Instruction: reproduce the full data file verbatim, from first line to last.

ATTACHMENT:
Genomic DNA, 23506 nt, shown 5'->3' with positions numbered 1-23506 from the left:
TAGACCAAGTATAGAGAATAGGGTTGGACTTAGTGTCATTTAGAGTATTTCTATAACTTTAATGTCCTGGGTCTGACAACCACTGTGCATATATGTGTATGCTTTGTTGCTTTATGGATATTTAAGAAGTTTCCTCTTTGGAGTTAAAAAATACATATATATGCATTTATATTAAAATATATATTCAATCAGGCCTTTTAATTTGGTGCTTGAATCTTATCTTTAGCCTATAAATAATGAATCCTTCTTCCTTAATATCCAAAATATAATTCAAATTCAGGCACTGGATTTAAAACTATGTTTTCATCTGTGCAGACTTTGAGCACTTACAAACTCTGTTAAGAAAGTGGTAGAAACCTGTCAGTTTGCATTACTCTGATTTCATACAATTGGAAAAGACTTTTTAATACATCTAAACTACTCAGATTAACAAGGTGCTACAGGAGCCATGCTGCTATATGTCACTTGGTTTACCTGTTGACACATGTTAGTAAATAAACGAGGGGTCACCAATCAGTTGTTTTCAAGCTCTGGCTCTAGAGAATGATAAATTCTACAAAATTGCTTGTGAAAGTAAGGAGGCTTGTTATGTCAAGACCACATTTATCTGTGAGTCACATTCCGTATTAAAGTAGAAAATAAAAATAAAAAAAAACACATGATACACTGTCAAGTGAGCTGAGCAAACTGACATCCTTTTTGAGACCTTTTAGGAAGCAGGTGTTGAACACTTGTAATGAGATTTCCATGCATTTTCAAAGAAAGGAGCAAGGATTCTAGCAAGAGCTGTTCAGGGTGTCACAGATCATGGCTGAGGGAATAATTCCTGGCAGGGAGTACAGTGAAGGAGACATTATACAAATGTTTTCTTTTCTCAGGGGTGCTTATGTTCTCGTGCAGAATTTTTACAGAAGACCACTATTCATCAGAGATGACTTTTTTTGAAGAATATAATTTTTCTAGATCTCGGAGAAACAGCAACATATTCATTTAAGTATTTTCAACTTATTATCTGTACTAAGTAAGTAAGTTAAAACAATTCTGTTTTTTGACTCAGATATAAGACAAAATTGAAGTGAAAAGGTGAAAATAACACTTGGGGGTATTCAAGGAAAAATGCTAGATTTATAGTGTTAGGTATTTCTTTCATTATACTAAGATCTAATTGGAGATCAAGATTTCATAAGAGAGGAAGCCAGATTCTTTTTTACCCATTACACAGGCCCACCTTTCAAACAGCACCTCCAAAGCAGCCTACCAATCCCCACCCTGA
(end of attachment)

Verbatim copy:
Genomic DNA, 23506 nt, shown 5'->3' with positions numbered 1-23506 from the left:
TAGACCAAGTATAGAGAATAGGGTTGGACTTAGTGTCATTTAGAGTATTTCTATAACTTTAATGTCCTGGGTCTGACAACCACTGTGCATATATGTGTATGCTTTGTTGCTTTATGGATATTTAAGAAGTTTCCTCTTTGGAGTTAAAAAATACATATATATGCATTTATATTAAAATATATATTCAATCAGGCCTTTTAATTTGGTGCTTGAATCTTATCTTTAGCCTATAAATAATGAATCCTTCTTCCTTAATATCCAAAATATAATTCAAATTCAGGCACTGGATTTAAAACTATGTTTTCATCTGTGCAGACTTTGAGCACTTACAAACTCTGTTAAGAAAGTGGTAGAAACCTGTCAGTTTGCATTACTCTGATTTCATACAATTGGAAAAGACTTTTTAATACATCTAAACTACTCAGATTAACAAGGTGCTACAGGAGCCATGCTGCTATATGTCACTTGGTTTACCTGTTGACACATGTTAGTAAATAAACGAGGGGTCACCAATCAGTTGTTTTCAAGCTCTGGCTCTAGAGAATGATAAATTCTACAAAATTGCTTGTGAAAGTAAGGAGGCTTGTTATGTCAAGACCACATTTATCTGTGAGTCACATTCCGTATTAAAGTAGAAAATAAAAATAAAAAAAAACACATGATACACTGTCAAGTGAGCTGAGCAAACTGACATCCTTTTTGAGACCTTTTAGGAAGCAGGTGTTGAACACTTGTAATGAGATTTCCATGCATTTTCAAAGAAAGGAGCAAGGATTCTAGCAAGAGCTGTTCAGGGTGTCACAGATCATGGCTGAGGGAATAATTCCTGGCAGGGAGTACAGTGAAGGAGACATTATACAAATGTTTTCTTTTCTCAGGGGTGCTTATGTTCTCGTGCAGAATTTTTACAGAAGACCACTATTCATCAGAGATGACTTTTTTTGAAGAATATAATTTTTCTAGATCTCGGAGAAACAGCAACATATTCATTTAAGTATTTTCAACTTATTATCTGTACTAAGTAAGTAAGTTAAAACAATTCTGTTTTTTGACTCAGATATAAGACAAAATTGAAGTGAAAAGGTGAAAATAACACTTGGGGGTATTCAAGGAAAAATGCTAGATTTATAGTGTTAGGTATTTCTTTCATTATACTAAGATCTAATTGGAGATCAAGATTTCATAAGAGAGGAAGCCAGATTCTTTTTTACCCATTACACAGGCCCACCTTTCAAACAGCACCTCCAAAGCAGCCTACCAATCCCCACCCTGA